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firearms discharged Gardai shot two members of the public last year

In total, gardaí opted to use force options made up of firearms, pepper spray and taser 958 times last year.

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Minister for Justice & Equality Helen McEntee

Minister for Justice & Equality Helen McEntee

Minister for Justice & Equality Helen McEntee

Two members of the public sustained injuries with one suffering fatal injuries when shot by members of the gardaí last year.

That is according to new figures provided by the Minister for Justice, Helen McEntee.

In information provided to co-leader of the Social Democrats, Catherine Murphy TD on foot of a written Dail question, Minister McEntee said last year gardaí discharged firearms on 17 occasions.

This was more than a five fold increase on 2019 when firearms were discharged three times.

Minister McEntee said the discharge of firearms included the 40mm launcher used by the armed support units, which is a non-lethal weapon.

Currently, the Garda Ombudsman is carrying out an investigation into the shooting of George Nkencho, on December, 30, at Manorfields Drive, Hartstown, west Dublin.

In her letter to Ms Murphy, Ms McEntee said the number of times a taser was deployed by officers last year was 34 - an increase of six on the 2019 total of 28.

However, the use of pepper spray by Gardai reduced by 6pc to 907 last year.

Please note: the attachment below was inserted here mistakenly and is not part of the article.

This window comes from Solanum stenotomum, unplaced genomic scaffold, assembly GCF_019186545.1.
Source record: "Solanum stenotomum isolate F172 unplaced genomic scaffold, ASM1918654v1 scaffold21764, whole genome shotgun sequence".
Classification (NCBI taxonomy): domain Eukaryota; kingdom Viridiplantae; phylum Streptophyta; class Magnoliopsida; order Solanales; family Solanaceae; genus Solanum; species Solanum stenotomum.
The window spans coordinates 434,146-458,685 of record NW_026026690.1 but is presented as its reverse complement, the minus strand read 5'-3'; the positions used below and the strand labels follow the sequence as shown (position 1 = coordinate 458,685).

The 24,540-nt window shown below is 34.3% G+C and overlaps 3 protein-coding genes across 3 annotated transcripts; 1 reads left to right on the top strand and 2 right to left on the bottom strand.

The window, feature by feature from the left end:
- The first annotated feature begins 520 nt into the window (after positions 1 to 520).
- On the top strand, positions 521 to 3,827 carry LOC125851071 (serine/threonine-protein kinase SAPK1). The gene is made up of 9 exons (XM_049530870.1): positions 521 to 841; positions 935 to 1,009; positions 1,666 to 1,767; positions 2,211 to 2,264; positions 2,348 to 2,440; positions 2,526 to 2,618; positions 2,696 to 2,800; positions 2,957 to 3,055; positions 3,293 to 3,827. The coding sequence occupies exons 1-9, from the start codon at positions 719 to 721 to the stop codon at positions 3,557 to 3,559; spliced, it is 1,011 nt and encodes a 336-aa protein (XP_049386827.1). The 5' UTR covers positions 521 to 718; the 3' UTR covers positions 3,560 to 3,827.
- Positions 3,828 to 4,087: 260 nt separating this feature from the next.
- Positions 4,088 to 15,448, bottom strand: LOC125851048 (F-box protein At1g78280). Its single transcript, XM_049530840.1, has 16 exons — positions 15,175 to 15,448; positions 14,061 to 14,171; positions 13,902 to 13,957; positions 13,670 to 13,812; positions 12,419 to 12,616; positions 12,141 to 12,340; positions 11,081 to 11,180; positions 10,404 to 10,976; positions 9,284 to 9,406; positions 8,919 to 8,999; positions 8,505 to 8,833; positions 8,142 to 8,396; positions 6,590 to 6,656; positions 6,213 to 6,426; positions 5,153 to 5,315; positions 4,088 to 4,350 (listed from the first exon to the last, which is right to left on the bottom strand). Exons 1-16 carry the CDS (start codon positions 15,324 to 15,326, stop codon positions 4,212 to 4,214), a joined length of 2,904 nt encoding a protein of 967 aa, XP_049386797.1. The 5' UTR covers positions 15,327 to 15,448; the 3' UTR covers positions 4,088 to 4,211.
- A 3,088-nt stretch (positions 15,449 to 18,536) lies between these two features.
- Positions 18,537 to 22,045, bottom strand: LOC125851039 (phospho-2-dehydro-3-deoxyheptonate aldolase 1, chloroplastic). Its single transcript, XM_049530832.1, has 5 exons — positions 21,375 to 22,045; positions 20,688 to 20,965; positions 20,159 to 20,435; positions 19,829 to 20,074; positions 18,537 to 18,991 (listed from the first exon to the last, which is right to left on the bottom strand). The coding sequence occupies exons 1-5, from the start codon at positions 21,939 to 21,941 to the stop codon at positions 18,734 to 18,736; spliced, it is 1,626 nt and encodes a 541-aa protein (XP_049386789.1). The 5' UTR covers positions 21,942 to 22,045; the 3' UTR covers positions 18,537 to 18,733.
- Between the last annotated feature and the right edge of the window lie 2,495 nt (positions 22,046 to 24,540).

In total, gardaí opted to use force options made up of firearms, pepper spray and taser 958 times last year.

The minister revealed the Garda Dublin Metropolitan South Central division last year was the area where officers deployed force options the highest number of times.

Ms McEntee said the use of force options in the division made up 14pc of the 958 times force was used.

This second highest division in terms of force options deployed was Cork, accounting for 8pc of the total.

The figures show Dublin South Metropolitan Garda Division was ranked third where the use of force options accounted for 7pc of the total with the Dublin Metropolitan North Central accounting for 6pc of the total.

Donegal is the division ranked at number five in terms of the force levels accounting for 5pc of the overall total.

In total, force levels at six separate Garda divisions in Dublin accounted for 39pc of the overall total last year.

Garda divisions at Limerick, Galway and Tipperary each accounted for 4pc of the overall total.

Dublin Metropolitan East Division, along with Cavan/Monaghan, Laois/Offaly, Kildare, Kerry each accounted for 3pc of force levels.

Sligo/Leitrim, Wexford, Meath, and Westmeath each accounted for 2pc while Clare, Mayo and Longford/Roscommon each accounted for 1pc.

Speaking last month on the issue of Garda force, President of the Garda Representative Association (GRA), Frank Thornton said:“The GRA is proud of Ireland’s policing-by-consent model and would not want that to change, but crime in Ireland is becoming ever more violent, so there needs to be a commensurate policing response.”

He said figures from last year show well over 200 Gardai were maliciously injured on duty.

Mr Thornton said: “We have been shot at, rammed, dragged along roads buy cars, assaulted with a variety of actual and improvised weapons and punched, kicked, bitten and spat at. “Our members have suffered internal injuries, broken bones, cuts needing multiple stitches and more.

"Some of these were life-threatening incidents that can lead to life-changing injuries.” He added: “This shows the dangers our members face daily. As critical frontline workers, gardaí are as entitled to protective equipment as much as anyone else and the GRA regards non-lethal weapons and body cameras as safety equipment that should be available to every frontline garda for their own safety but also for public safety.”

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